Timber harvesting practices subject of panel organized by local congressman

By Jeremy Schwartz
Peninsula Daily News

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PORT ANGELES — Olympic National Forest could potentially benefit from a collaborative approach to timber harvesting, the national forest's supervisor said during a discussion panel on timber harvesting practices last week.

Olympic National Forest does, however, present a number of challenges unique to other such forests in the state, said Reta LaFord, Olympic National Forest supervisor for the U.S. Forest Service.

These challenges include the sensitive species, such as the spotted owl, that make their home in the federally managed area and the condition of forest service roads that snake through the wooded areas.

LaFord was joined by five other panel members, who were from the nature conservation field and the timber products industry, during a Friday discussion panel focusing on collaborative timber-harvesting agreements.

The panel was organized by U.S. Rep. Derek Kilmer, who represents the 6th Congressional District, which includes Clallam and Jefferson counties.

Kilmer, a Democrat from Gig Harbor who grew up in Port Angeles, led the panel in Port Angeles City Council chambers in front of a gathered crowd of about 35 area residents.

Kilmer made clear at the start of the panel that it was not designed to collect input from the audience, though he invited anyone present to send comments to Kilmer's staff at Kilmer.Collaborative@mail.house.gov.

“I want to get your feedback on what you hear today,” Kilmer told the crowd.


Collaborative harvest agreements often involve representatives of the U.S. Forest Service, nature conservancy groups and timber and wood-product companies working together to develop a strategy for harvesting timber in a given national forest that gives both ecological and economic benefits, LaFord explained.

“Management of the forests is not an either-or,” LaFord said, “but a combination using the best tools available.”

Kilmer said he organized the panel to gather information from experts on how such collaborative agreements have worked in the past and how they can be improved.

“I am very keen on us getting past the 'either-or' dialogue [of] either we do something for the economy or something for the environment,” Kilmer said.

Kilmer said he plans to take information gleaned from the panel back to Washington, D.C., so better decisions on timber harvesting can be made at a national level.

Panel member Mitch Friedman, executive director of Seattle-based Conservation Northwest, said he has seen such agreements work in Colville National Forest in Eastern Washington.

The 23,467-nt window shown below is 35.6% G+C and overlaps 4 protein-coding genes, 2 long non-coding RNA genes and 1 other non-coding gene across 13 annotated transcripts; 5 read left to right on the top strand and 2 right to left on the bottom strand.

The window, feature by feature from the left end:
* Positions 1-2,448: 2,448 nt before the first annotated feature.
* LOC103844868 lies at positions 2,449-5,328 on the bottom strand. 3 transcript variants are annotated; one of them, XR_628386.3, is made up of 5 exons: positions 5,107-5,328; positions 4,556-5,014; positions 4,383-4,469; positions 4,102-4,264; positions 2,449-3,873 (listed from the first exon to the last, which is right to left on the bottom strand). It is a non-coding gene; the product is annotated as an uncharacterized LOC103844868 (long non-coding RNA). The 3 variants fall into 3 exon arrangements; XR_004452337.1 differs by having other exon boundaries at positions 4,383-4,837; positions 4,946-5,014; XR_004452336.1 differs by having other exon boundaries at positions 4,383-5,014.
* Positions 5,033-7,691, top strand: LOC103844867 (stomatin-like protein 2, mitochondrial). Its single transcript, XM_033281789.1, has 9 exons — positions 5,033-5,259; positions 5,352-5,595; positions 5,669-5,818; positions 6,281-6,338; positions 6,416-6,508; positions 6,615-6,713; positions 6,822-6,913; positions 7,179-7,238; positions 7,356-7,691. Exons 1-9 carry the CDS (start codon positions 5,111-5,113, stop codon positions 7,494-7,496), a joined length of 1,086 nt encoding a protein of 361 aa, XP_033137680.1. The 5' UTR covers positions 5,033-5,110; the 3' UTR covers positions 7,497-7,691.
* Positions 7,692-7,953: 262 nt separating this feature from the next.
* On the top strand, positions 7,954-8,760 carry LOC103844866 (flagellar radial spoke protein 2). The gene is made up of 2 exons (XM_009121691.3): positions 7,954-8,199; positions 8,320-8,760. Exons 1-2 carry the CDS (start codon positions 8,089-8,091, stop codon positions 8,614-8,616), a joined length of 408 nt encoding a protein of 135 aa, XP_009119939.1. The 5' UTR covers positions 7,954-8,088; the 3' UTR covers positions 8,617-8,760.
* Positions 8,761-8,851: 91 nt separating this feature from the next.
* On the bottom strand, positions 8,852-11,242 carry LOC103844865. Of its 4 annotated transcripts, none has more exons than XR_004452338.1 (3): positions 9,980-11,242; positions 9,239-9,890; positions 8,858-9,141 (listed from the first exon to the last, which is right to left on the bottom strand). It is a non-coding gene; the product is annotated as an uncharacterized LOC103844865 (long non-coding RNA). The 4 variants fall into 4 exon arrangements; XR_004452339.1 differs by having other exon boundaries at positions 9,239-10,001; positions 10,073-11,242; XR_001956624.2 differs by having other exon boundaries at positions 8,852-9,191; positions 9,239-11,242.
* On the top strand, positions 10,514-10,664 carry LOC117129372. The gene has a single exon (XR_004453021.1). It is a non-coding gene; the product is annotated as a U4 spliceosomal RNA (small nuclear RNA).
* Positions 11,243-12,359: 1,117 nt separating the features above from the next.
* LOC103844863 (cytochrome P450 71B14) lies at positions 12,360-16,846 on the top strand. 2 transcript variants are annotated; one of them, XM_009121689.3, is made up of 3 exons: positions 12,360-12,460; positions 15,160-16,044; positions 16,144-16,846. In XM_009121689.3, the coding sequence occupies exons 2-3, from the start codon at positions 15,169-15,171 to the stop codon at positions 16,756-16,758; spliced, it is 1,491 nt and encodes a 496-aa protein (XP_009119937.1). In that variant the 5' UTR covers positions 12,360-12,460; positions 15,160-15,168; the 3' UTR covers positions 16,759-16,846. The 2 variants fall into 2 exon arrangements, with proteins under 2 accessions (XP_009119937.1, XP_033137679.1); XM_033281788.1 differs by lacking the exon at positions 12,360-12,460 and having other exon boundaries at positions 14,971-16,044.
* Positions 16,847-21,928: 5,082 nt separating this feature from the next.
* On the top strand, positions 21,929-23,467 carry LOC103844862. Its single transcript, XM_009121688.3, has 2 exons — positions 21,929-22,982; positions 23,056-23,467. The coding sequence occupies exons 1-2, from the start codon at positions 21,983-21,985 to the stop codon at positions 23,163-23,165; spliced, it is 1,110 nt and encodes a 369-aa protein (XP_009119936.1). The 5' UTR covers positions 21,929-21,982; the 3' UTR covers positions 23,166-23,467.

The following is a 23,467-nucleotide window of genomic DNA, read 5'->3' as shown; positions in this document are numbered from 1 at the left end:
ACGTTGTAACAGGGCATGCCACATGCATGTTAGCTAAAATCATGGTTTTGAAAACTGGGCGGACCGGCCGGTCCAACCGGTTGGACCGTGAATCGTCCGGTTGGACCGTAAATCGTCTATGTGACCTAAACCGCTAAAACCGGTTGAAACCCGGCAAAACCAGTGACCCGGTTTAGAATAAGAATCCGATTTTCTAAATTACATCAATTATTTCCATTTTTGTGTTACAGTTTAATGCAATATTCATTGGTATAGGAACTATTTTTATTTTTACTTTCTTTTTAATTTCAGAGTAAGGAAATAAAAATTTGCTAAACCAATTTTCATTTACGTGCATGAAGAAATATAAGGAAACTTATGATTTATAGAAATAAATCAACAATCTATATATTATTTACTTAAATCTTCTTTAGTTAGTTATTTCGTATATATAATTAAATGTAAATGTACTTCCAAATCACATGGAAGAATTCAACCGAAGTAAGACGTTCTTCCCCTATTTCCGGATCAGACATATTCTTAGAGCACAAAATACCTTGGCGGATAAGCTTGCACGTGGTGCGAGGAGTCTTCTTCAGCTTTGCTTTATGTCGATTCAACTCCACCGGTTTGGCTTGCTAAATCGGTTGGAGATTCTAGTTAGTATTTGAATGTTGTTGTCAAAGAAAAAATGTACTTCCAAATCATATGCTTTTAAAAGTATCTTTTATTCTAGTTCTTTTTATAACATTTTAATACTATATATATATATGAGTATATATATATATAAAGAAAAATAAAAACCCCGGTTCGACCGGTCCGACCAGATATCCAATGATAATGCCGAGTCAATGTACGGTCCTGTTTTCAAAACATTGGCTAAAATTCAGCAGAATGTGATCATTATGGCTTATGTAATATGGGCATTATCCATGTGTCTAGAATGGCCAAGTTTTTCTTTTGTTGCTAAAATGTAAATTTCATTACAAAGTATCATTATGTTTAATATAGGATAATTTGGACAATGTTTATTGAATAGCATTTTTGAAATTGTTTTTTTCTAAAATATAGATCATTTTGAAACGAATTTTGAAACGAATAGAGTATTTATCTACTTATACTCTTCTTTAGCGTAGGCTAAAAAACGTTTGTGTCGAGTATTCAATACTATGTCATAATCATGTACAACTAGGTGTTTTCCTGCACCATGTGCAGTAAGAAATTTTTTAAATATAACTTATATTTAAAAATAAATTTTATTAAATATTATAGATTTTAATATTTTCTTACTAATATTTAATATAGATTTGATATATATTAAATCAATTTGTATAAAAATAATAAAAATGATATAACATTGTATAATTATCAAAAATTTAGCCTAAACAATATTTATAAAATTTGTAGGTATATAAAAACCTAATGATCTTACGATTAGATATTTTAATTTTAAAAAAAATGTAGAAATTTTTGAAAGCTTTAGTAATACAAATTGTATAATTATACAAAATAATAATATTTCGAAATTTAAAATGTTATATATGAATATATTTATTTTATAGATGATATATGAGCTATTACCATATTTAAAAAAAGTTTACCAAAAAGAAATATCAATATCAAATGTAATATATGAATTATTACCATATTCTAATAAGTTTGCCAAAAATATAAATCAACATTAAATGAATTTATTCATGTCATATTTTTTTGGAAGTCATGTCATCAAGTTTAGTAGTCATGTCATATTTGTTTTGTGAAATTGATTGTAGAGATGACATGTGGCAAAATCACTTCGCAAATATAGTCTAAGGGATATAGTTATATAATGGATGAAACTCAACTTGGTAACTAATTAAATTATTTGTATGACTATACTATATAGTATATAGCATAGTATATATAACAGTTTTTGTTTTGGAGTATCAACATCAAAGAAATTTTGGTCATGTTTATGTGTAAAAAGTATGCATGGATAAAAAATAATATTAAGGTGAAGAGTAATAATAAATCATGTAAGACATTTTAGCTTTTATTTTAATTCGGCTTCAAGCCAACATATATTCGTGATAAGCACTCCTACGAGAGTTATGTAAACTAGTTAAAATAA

“I've observed and come to believe that collaboration can work,” Friedman said.

“It's very challenging.”

Friedman said these challenges can be alleviated in part through three main ingredients.

These are clear measures on what size or age of trees will be harvested, strong leadership from the parties involved and trust brought about through time spent working together.

“With the trust, you achieve the means to overcome ever more complicated problems,” Friedman said.

LaFord said the challenges specific to Olympic National Forest could lead to increased costs for timber companies harvesting trees.

This is because timber companies that need to use logging equipment to reach the harvestable timber could end up paying to improve the roads themselves, LaFord explained.

“[The Forest Service] has a lot of roads and not enough money to work on those,” LaFord said.

“The road issue is a really tricky one.”

Panel member Matt Comisky, Washington state manager of the American Forest Resource Council representing more than 50 timber products companies in five western states, said he could see the benefit of collaborative harvest agreements.

Measurable goals

Comisky said his organization would like to see the establishment of measurable goals, such as a number of new jobs created or timber receipts taken in by local governments.

“These metrics of success are essential to ensure there's a focus,” Comisky said.

At the end of the discussion, Kilmer said he appreciated the input of all the panel members.

“To me, the value of engaging in dialogue like this is to get a sense of what tools are in the toolbox to balance our economic and ecological needs,” Kilmer said.

On Saturday, Kilmer visited the Port Townsend Farmers Market and Uptown Street Fair in the morning and spoke at the Clallam County Democrats' Franklin and Eleanor Roosevelt dinner that night.


Reporter Jeremy Schwartz can be reached at 360-452-2345, ext. 5074, or at jschwartz@peninsuladailynews.com.

Last modified: August 17. 2013 6:03PM
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